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Hybrid VS. Conventional Cars

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On: Tue, Aug 30, 2011 at 1:52PM | By: Peter C Sessler

Hybrid VS. Conventional Cars

Hybrid cars have definitely made a dent in the sales of new cars. More and more people are evaluating whether they should buy one or at least, look at one before they buy. The reason is obvious. With gasoline prices rising this year, conventional cars are really starting to become too expensive, especially trucks and SUVs. You can save money with a hybrid car, but you have to be careful.

Hybrid cars stand out because they get much better mileage. Compared to a regular car, you can save substantially in fuel costs with a hybrid. For example, the Toyota Prius, the best-selling hybrid car, has an estimated 51/48 mpg. Compare that with the highest mpg from a regular car and you’ll see that the Prius is ahead. What about cost? Yes, you may pay extra for your hybrid up front, but you can recoup the gap in gasoline savings later. The hybrid can put you into the plus when compared to a conventional car when you reach the break-even point on the fuel cost.

Let’s look at technology. Hybrid engines use two engines – the regular gas engine operates on gasoline, but the second motor is electric. The car automatically switches to electric power as soon as it is not moving, but the engine is still running. Once you put pressure on the accelerator pedal, the gas engine resumes working. So when regular use is called for, the gasoline engine in a hybrid is smaller, thereby using less gas, and when they are switched over to the electric motor, they use no gas! In addition, hybrid vehicles run more efficiently as a result of aerodynamic design and are constructed of lighter materials as well.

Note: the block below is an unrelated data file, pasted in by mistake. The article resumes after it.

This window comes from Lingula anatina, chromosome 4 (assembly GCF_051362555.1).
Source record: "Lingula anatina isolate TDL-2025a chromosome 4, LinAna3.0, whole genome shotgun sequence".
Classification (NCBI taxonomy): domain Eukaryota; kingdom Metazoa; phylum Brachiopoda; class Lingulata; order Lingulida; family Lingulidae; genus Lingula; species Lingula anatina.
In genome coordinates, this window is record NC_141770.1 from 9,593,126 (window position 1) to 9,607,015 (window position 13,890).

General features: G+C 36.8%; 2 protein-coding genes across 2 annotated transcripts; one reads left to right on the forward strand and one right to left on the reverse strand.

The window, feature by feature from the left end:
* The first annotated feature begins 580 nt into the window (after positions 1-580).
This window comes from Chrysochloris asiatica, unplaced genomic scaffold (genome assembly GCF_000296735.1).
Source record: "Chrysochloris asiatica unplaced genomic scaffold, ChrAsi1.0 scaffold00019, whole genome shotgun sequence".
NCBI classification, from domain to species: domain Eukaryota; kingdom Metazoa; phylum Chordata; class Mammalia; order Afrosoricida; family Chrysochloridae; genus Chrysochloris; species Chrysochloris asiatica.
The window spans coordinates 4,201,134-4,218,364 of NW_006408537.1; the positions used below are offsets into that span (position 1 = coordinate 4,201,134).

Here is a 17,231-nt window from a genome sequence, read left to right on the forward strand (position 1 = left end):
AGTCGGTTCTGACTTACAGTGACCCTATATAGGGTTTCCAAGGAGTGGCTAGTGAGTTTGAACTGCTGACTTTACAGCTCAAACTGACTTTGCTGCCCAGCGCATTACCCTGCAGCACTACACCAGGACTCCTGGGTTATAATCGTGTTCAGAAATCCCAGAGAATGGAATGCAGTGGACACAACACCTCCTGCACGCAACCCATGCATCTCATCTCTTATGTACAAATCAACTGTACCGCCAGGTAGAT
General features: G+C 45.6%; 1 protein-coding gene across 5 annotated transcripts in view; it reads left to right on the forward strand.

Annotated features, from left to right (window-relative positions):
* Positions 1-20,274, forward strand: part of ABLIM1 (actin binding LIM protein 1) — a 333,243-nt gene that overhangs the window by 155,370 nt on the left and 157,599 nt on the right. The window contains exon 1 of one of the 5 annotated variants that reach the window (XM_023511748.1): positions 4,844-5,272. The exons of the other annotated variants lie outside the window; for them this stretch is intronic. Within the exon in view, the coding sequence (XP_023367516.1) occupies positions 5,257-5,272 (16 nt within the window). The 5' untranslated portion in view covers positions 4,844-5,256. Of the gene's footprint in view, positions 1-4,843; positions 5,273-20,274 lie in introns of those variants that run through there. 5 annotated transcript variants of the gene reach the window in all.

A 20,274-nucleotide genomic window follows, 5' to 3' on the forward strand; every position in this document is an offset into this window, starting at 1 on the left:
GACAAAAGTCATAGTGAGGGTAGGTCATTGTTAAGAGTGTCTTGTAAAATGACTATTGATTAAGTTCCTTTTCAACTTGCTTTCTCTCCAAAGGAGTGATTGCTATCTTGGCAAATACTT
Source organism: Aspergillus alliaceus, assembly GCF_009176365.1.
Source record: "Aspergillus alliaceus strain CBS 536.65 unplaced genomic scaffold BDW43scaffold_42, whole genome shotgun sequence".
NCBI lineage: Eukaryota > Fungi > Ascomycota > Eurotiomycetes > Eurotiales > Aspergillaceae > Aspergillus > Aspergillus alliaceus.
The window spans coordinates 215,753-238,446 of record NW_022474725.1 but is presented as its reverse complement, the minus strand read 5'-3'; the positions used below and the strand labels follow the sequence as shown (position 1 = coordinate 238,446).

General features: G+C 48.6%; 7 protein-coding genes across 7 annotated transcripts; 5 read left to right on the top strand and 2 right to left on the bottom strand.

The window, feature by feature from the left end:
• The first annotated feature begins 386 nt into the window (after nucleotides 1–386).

There are other benefits that are part of the hybrid car. By using the two power sources, the hybrid car makes less pollution than conventional cars. Hybrid cars also run more quietly due to the smaller gas engine; and the electric motor is much quieter under use.

As opposed to an electric car, the hybrid car does not need to be plugged in order to recharge the battery; the car battery actually recharges even though the car is running. Still, the battery can be a problem for the prospective owner.

After of about 100,000 of use, the Toyota Prius, for example, will require the owner to buy a new battery, costing about $4,000.00! This can be very debilitating. In addition to all the typical maintenance required to 100,000 miles, the Toyota Prius owner has to worry about the electric motor and associated running gear. This can be expensive.

Yes, the typical hybrid car will save the prospective owner in fuel costs, but on the other hand, the added battery costs should also be taken into account.


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